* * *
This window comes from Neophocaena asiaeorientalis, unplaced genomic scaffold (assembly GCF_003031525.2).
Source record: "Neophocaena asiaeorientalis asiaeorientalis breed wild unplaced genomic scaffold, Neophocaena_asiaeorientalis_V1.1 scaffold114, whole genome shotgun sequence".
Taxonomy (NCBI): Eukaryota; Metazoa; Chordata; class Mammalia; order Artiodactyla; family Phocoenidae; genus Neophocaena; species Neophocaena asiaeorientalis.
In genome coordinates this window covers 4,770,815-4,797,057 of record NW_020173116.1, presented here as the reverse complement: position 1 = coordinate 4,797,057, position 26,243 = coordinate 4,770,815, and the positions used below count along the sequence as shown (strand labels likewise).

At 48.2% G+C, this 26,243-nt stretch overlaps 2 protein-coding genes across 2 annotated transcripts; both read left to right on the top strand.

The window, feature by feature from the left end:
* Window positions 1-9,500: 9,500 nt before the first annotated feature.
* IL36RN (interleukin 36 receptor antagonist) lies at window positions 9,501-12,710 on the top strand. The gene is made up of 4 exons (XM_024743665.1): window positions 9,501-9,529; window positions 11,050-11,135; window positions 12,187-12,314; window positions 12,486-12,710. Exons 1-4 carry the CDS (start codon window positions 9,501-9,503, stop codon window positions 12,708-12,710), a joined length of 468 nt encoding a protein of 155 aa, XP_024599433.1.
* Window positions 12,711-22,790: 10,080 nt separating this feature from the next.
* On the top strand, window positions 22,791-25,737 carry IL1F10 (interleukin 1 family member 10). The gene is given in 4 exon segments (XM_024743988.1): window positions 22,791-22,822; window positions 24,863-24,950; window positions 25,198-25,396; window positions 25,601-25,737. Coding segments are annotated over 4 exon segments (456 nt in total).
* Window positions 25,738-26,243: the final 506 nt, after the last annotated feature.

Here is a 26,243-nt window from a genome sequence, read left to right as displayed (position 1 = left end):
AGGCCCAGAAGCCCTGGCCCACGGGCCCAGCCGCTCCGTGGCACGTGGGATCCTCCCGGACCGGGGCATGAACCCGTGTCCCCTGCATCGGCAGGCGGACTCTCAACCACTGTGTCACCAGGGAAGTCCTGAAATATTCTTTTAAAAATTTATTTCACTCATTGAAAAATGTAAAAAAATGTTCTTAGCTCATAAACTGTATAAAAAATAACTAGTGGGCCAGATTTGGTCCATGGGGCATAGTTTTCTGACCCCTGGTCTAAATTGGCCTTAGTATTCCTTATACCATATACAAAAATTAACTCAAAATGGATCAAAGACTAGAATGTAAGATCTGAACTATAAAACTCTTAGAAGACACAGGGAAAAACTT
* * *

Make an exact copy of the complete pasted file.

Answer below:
This window comes from Neophocaena asiaeorientalis, unplaced genomic scaffold (assembly GCF_003031525.2).
Source record: "Neophocaena asiaeorientalis asiaeorientalis breed wild unplaced genomic scaffold, Neophocaena_asiaeorientalis_V1.1 scaffold114, whole genome shotgun sequence".
Taxonomy (NCBI): Eukaryota; Metazoa; Chordata; class Mammalia; order Artiodactyla; family Phocoenidae; genus Neophocaena; species Neophocaena asiaeorientalis.
In genome coordinates this window covers 4,770,815-4,797,057 of record NW_020173116.1, presented here as the reverse complement: position 1 = coordinate 4,797,057, position 26,243 = coordinate 4,770,815, and the positions used below count along the sequence as shown (strand labels likewise).

At 48.2% G+C, this 26,243-nt stretch overlaps 2 protein-coding genes across 2 annotated transcripts; both read left to right on the top strand.

The window, feature by feature from the left end:
* Window positions 1-9,500: 9,500 nt before the first annotated feature.
* IL36RN (interleukin 36 receptor antagonist) lies at window positions 9,501-12,710 on the top strand. The gene is made up of 4 exons (XM_024743665.1): window positions 9,501-9,529; window positions 11,050-11,135; window positions 12,187-12,314; window positions 12,486-12,710. Exons 1-4 carry the CDS (start codon window positions 9,501-9,503, stop codon window positions 12,708-12,710), a joined length of 468 nt encoding a protein of 155 aa, XP_024599433.1.
* Window positions 12,711-22,790: 10,080 nt separating this feature from the next.
* On the top strand, window positions 22,791-25,737 carry IL1F10 (interleukin 1 family member 10). The gene is given in 4 exon segments (XM_024743988.1): window positions 22,791-22,822; window positions 24,863-24,950; window positions 25,198-25,396; window positions 25,601-25,737. Coding segments are annotated over 4 exon segments (456 nt in total).
* Window positions 25,738-26,243: the final 506 nt, after the last annotated feature.

Here is a 26,243-nt window from a genome sequence, read left to right as displayed (position 1 = left end):
AGGCCCAGAAGCCCTGGCCCACGGGCCCAGCCGCTCCGTGGCACGTGGGATCCTCCCGGACCGGGGCATGAACCCGTGTCCCCTGCATCGGCAGGCGGACTCTCAACCACTGTGTCACCAGGGAAGTCCTGAAATATTCTTTTAAAAATTTATTTCACTCATTGAAAAATGTAAAAAAATGTTCTTAGCTCATAAACTGTATAAAAAATAACTAGTGGGCCAGATTTGGTCCATGGGGCATAGTTTTCTGACCCCTGGTCTAAATTGGCCTTAGTATTCCTTATACCATATACAAAAATTAACTCAAAATGGATCAAAGACTAGAATGTAAGATCTGAACTATAAAACTCTTAGAAGACACAGGGAAAAACTT